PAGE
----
Almost literally in the same hour we published yesterday’s analysis, Bitcoin price made a surprise run for the top, gaining 5% in the space of one hour and ensuring the past 24 hours has been a mini bull run for crypto.

Since picking up from under USD 8,200, price has hovered around USD 8,500 for almost 20 hours now, although now with Central Europe afternoon trading, some profit taking appears to be taking a chunk of price. But at USD 8,473 now at 2:15 pm London time (CoinDesk), there won’t be too many traders complaining about this momentum.

The altcoin surge that took place yesterday prior to Bitcoin’s rise has somewhat faded now. The USD 200 run for Ether, and XRP’s attempt to break 30 cents both did not take place, and these coins are now showing red charts as the majority of alt gainers yesterday are now losing their gains to profit taking across the board.

It would appear that the bad news from yet another round of Bitcoin exchange traded fund (ETF) rejections by the US Securities and Exchange Commission (SEC) is not affecting this minor market recovery right now. Bitwise Asset Management was the latest victim of the SEC this time, when its ETF proposal filed in conjunction with NYSE Arca was said to have not met the necessary requirements to prevent market manipulation and illicit activities.

It is the same general answer given by the SEC in all its other Bitcoin ETF application rejections, so the news was hardly of any surprise to onlookers, which would probably explain why there was virtually no visible impact on price action. Bitcoin is now seemingly impervious to any bad news in that line of thought, although now that the market is so used to ETF rejections, one does wonder what might take place should an ETF actually gain approval from the SEC. Alex Kruger, crypto analyst, certainly believes that any and all rejections thus far has already been priced in by the market.

Then again, given the poor start to supposedly much-anticipated Bakkt futures, could it be that if a Bitcoin ETF were to get approved, a failure to gain traction would also result in selling pressure and a lack of confidence in the world’s most traded digital asset?

We reported yesterday that the US Federal Reserve had decided to expand its balance sheet yet again, and this measure — while not quantitative easing according to the Fed — is now credited to have pushed this current rally.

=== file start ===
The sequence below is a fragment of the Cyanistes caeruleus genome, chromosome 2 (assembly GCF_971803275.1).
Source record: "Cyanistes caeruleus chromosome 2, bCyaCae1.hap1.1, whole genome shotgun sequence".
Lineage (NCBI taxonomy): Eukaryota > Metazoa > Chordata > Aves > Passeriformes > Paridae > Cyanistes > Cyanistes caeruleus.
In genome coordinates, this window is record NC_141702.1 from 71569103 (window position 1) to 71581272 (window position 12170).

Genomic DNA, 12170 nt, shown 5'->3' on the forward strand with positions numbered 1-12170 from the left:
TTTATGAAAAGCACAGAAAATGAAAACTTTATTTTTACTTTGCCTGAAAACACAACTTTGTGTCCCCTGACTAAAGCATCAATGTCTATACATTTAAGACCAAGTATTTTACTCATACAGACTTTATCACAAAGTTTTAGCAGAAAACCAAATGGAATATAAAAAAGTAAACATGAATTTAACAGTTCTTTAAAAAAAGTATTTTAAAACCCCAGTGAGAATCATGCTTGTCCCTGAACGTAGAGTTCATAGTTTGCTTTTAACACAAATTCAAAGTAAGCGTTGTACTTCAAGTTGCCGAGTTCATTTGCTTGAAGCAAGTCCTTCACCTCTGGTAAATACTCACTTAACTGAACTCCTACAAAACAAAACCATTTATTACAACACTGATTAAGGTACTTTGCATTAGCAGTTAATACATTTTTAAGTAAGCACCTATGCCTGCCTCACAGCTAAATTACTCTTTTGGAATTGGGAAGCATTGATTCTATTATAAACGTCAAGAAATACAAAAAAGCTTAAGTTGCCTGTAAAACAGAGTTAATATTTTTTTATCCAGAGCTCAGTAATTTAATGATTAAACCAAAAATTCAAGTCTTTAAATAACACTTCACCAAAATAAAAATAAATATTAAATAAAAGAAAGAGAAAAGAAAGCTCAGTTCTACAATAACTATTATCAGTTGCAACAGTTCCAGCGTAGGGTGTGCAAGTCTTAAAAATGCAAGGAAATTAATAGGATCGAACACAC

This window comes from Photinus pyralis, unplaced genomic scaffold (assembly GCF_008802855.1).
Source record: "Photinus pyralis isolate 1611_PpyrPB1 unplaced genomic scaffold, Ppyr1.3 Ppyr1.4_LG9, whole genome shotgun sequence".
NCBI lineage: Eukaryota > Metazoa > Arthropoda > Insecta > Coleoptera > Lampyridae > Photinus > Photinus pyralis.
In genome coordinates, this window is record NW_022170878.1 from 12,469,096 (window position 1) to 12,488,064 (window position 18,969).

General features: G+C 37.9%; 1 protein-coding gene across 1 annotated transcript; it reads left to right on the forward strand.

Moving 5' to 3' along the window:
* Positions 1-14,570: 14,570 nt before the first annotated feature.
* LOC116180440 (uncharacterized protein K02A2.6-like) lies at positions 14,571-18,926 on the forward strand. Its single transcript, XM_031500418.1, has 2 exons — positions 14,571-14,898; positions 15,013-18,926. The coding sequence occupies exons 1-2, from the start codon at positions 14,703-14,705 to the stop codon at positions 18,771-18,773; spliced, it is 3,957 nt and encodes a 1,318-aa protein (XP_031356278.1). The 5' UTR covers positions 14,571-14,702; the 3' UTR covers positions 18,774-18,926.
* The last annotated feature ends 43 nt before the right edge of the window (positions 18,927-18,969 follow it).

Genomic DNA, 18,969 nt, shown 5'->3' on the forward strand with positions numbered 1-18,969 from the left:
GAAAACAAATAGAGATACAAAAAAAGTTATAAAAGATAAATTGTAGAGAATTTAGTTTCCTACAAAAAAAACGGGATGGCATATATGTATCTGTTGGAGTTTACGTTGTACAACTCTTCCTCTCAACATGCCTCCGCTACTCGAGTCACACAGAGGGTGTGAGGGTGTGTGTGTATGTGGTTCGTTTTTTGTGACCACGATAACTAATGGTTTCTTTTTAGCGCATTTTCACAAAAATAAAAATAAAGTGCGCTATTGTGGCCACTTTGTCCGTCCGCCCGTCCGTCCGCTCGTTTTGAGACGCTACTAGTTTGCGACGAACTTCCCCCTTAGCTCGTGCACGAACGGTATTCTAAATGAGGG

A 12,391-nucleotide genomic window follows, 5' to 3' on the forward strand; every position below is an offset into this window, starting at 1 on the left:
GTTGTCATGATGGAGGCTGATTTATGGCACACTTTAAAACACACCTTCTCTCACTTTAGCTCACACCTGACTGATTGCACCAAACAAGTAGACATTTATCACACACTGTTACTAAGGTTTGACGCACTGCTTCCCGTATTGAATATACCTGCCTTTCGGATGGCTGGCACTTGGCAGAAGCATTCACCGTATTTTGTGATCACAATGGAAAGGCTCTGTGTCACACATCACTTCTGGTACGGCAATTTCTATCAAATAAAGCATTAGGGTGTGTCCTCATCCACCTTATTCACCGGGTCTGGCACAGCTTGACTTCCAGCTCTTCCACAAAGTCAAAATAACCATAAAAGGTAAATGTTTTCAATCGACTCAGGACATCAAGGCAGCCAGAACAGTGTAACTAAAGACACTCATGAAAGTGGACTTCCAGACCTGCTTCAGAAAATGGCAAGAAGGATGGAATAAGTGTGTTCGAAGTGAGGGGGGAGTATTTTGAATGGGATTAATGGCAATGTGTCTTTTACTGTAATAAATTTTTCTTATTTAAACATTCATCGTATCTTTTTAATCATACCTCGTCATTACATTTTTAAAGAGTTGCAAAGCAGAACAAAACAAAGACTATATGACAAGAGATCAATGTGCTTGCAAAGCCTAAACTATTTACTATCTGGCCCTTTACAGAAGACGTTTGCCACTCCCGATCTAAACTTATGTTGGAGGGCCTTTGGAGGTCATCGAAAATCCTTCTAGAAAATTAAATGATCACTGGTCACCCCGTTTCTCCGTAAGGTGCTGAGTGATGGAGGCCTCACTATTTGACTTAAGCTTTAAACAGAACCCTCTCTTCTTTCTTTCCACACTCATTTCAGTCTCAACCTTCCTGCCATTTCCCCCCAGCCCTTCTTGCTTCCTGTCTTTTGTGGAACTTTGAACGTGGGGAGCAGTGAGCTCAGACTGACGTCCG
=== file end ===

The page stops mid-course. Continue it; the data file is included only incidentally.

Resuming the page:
But Bitcoin derivatives are certainly not going away, and it may not matter yet to traders on whether options and futures for Bitcoin are cash settled or physically settled. The fact is, there already are enough derivatives options for Bitcoin.

CME Group, for example, which already runs a cash-settled Bitcoin futures, now expects its options to hit it off with traders and crypto miners in Asia. Global head of equity index and alternative investment products at CME, Tim McCourt, told the South China Morning Post (SCMP) that the exchange notes that Bitcoin futures make up the majority of demand (over half of trading volume) from traders based in Asia and Europe. But they now hope options contracts will be just as popular.

McCourt explained why:

“While futures give you a one-for-one exposure, whereby the movement of the underlying bitcoin translates directly to a specific dollar value per contract, an option gives you varying strike-price levels and can give you either downside protection, or upside exposure at a fraction of the underlying [assets’s] price.”

CME expects that the new product will launch in the first quarter of 2020. It is expected that eveb miners based in China will now consider Bitcoin options to consider a more accurate way to hedge the cost of their Bitcoin operations. According to McCourt, some miners there already are hedging with futures.

In the past year, an average of about BTC 35,000 (currently over USD 300 million) in bitcoin futures contracts are traded on CME each day. said he expects bitcoin options will enable miners of the cryptocurrency to more accurately hedge the cost of their production. Today, some miners who have operations in China are already using bitcoin futures contracts to hedge.

Now that CME is the only provider of such futures, it does appear that they will expand their dominance in the derivatives market now when options also becomes available. These aren’t physically settled with actual Bitcoin, however, so their impact on actual price does not appear to be likely.

 

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